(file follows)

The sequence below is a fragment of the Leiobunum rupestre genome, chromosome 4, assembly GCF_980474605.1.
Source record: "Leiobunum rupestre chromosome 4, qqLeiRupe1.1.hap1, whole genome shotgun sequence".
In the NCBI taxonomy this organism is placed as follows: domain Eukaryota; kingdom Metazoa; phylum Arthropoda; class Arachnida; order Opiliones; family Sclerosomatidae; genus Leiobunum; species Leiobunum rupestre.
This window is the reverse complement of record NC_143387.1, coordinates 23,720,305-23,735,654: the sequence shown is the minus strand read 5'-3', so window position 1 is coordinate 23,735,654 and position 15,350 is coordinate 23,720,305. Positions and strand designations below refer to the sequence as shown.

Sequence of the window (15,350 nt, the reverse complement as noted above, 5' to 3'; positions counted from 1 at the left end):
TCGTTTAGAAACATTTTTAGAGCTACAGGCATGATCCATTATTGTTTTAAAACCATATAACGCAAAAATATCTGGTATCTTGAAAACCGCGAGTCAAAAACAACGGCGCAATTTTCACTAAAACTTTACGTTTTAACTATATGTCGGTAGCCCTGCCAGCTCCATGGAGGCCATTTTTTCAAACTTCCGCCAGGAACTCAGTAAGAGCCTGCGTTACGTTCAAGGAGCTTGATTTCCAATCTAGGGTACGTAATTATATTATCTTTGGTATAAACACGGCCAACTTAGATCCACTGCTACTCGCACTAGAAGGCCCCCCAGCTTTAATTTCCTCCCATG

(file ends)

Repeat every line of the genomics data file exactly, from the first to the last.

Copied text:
The sequence below is a fragment of the Leiobunum rupestre genome, chromosome 4, assembly GCF_980474605.1.
Source record: "Leiobunum rupestre chromosome 4, qqLeiRupe1.1.hap1, whole genome shotgun sequence".
In the NCBI taxonomy this organism is placed as follows: domain Eukaryota; kingdom Metazoa; phylum Arthropoda; class Arachnida; order Opiliones; family Sclerosomatidae; genus Leiobunum; species Leiobunum rupestre.
This window is the reverse complement of record NC_143387.1, coordinates 23,720,305-23,735,654: the sequence shown is the minus strand read 5'-3', so window position 1 is coordinate 23,735,654 and position 15,350 is coordinate 23,720,305. Positions and strand designations below refer to the sequence as shown.

Sequence of the window (15,350 nt, the reverse complement as noted above, 5' to 3'; positions counted from 1 at the left end):
TCGTTTAGAAACATTTTTAGAGCTACAGGCATGATCCATTATTGTTTTAAAACCATATAACGCAAAAATATCTGGTATCTTGAAAACCGCGAGTCAAAAACAACGGCGCAATTTTCACTAAAACTTTACGTTTTAACTATATGTCGGTAGCCCTGCCAGCTCCATGGAGGCCATTTTTTCAAACTTCCGCCAGGAACTCAGTAAGAGCCTGCGTTACGTTCAAGGAGCTTGATTTCCAATCTAGGGTACGTAATTATATTATCTTTGGTATAAACACGGCCAACTTAGATCCACTGCTACTCGCACTAGAAGGCCCCCCAGCTTTAATTTCCTCCCATG